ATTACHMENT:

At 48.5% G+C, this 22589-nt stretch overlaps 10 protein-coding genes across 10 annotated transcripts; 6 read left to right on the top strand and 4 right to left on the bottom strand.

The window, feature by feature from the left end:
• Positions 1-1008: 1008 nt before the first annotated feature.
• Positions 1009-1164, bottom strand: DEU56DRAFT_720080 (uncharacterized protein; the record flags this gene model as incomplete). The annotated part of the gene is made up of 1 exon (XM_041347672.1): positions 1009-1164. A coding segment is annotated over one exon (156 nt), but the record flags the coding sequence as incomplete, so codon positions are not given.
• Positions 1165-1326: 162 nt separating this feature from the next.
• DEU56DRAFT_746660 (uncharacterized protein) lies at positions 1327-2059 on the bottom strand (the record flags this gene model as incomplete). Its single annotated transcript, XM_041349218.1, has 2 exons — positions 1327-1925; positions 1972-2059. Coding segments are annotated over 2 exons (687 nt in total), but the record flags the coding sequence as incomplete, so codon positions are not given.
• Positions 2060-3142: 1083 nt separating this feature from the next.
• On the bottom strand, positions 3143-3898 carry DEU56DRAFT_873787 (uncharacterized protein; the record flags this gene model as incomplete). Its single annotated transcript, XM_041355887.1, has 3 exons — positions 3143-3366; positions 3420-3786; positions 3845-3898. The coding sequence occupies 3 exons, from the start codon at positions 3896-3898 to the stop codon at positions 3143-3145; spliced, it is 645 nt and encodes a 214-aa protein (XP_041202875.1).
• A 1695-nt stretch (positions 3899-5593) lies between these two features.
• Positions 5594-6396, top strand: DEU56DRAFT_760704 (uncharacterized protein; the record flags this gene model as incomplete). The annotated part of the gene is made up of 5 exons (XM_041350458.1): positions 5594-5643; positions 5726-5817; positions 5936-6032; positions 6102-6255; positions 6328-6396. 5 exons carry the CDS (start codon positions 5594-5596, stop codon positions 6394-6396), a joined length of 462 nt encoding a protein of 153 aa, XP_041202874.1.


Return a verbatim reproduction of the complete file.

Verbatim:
At 48.5% G+C, this 22589-nt stretch overlaps 10 protein-coding genes across 10 annotated transcripts; 6 read left to right on the top strand and 4 right to left on the bottom strand.

The window, feature by feature from the left end:
• Positions 1-1008: 1008 nt before the first annotated feature.
• Positions 1009-1164, bottom strand: DEU56DRAFT_720080 (uncharacterized protein; the record flags this gene model as incomplete). The annotated part of the gene is made up of 1 exon (XM_041347672.1): positions 1009-1164. A coding segment is annotated over one exon (156 nt), but the record flags the coding sequence as incomplete, so codon positions are not given.
• Positions 1165-1326: 162 nt separating this feature from the next.
• DEU56DRAFT_746660 (uncharacterized protein) lies at positions 1327-2059 on the bottom strand (the record flags this gene model as incomplete). Its single annotated transcript, XM_041349218.1, has 2 exons — positions 1327-1925; positions 1972-2059. Coding segments are annotated over 2 exons (687 nt in total), but the record flags the coding sequence as incomplete, so codon positions are not given.
• Positions 2060-3142: 1083 nt separating this feature from the next.
• On the bottom strand, positions 3143-3898 carry DEU56DRAFT_873787 (uncharacterized protein; the record flags this gene model as incomplete). Its single annotated transcript, XM_041355887.1, has 3 exons — positions 3143-3366; positions 3420-3786; positions 3845-3898. The coding sequence occupies 3 exons, from the start codon at positions 3896-3898 to the stop codon at positions 3143-3145; spliced, it is 645 nt and encodes a 214-aa protein (XP_041202875.1).
• A 1695-nt stretch (positions 3899-5593) lies between these two features.
• Positions 5594-6396, top strand: DEU56DRAFT_760704 (uncharacterized protein; the record flags this gene model as incomplete). The annotated part of the gene is made up of 5 exons (XM_041350458.1): positions 5594-5643; positions 5726-5817; positions 5936-6032; positions 6102-6255; positions 6328-6396. 5 exons carry the CDS (start codon positions 5594-5596, stop codon positions 6394-6396), a joined length of 462 nt encoding a protein of 153 aa, XP_041202874.1.